Research Article

Lack of association between rare mutations of the SIAE gene and rheumatoid arthritis in a Han Chinese population

Published: October 30, 2015
Genet. Mol. Res. 14 (4) : 14162-14168 DOI: 10.4238/2015.October.29.38

Abstract

The function of rare genotypes encoding defective variants of sialic acid acetylesterase (SIAE) in some autoimmune diseases, including rheumatoid arthritis (RA), is ambiguous. We determined whether mutations in the SIAE gene are responsible for RA in a Han Chinese population.DNA was prepared from the venous leukocytes of 444 RA patients and 647 normal controls. The coding regions and adjacent intron sequences of SIAE were amplified by polymerase chain reaction. The products were then subjected to sequencing analysis. The detected variations were further evaluated in the normal controls and available family members by sequencing. Seven variants of RA were identified in this study, including four known single nucleotide polymorphisms SNPs (rs7941327, rs7941523, rs1942663, and rs12282107) and three novel SNPs. The genomic positions of the three novel SNPs are chr11:124013712, chr11:124023268, and chr11:124044505. No significant differences in the seven SNPs of SIAE were observed between patients with RA and controls in this cohort (P > 0.05). Three novel variations and four known SNPs in SIAE were detected in the Chinese RA patients and normal controls. Our results imply that SIAE does not play a major role in RA in this population.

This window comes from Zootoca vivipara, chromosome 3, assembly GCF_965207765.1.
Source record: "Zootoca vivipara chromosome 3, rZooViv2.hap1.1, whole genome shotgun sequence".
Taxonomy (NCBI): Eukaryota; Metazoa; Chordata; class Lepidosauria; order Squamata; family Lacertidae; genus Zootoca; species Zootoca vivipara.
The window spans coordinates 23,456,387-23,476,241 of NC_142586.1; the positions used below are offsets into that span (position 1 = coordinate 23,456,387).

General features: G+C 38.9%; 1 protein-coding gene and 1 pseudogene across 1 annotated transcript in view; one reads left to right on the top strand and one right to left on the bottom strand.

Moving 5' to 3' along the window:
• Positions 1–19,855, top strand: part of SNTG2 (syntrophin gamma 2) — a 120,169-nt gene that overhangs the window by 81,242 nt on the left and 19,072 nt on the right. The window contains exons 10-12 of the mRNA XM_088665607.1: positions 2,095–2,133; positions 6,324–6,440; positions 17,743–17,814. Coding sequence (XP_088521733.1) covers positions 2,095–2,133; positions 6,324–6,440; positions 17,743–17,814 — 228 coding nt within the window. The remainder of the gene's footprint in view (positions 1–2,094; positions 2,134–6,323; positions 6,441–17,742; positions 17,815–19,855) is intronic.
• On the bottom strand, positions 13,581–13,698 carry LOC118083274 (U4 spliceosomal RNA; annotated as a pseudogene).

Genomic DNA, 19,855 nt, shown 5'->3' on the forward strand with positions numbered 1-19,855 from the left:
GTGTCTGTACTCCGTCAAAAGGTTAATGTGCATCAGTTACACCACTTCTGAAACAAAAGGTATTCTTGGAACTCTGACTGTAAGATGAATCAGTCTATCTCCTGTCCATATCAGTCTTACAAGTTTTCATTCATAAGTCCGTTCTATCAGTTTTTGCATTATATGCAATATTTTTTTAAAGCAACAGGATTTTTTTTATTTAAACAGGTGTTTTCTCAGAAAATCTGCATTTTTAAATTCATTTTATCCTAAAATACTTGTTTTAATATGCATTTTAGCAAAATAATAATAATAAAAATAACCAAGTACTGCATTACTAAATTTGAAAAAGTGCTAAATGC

The function of rare genotypes encoding defective variants of sialic acid acetylesterase (SIAE) in some autoimmune diseases, including rheumatoid arthritis (RA), is ambiguous. We determined whether mutations in the SIAE gene are responsible for RA in a Han Chinese population.DNA was prepared from the venous leukocytes of 444 RA patients and 647 normal controls. The coding regions and adjacent intron sequences of SIAE were amplified by polymerase chain reaction. The products were then subjected to sequencing analysis. The detected variations were further evaluated in the normal controls and available family members by sequencing. Seven variants of RA were identified in this study, including four known single nucleotide polymorphisms SNPs (rs7941327, rs7941523, rs1942663, and rs12282107) and three novel SNPs. The genomic positions of the three novel SNPs are chr11:124013712, chr11:124023268, and chr11:124044505. No significant differences in the seven SNPs of SIAE were observed between patients with RA and controls in this cohort (P > 0.05). Three novel variations and four known SNPs in SIAE were detected in the Chinese RA patients and normal controls. Our results imply that SIAE does not play a major role in RA in this population.

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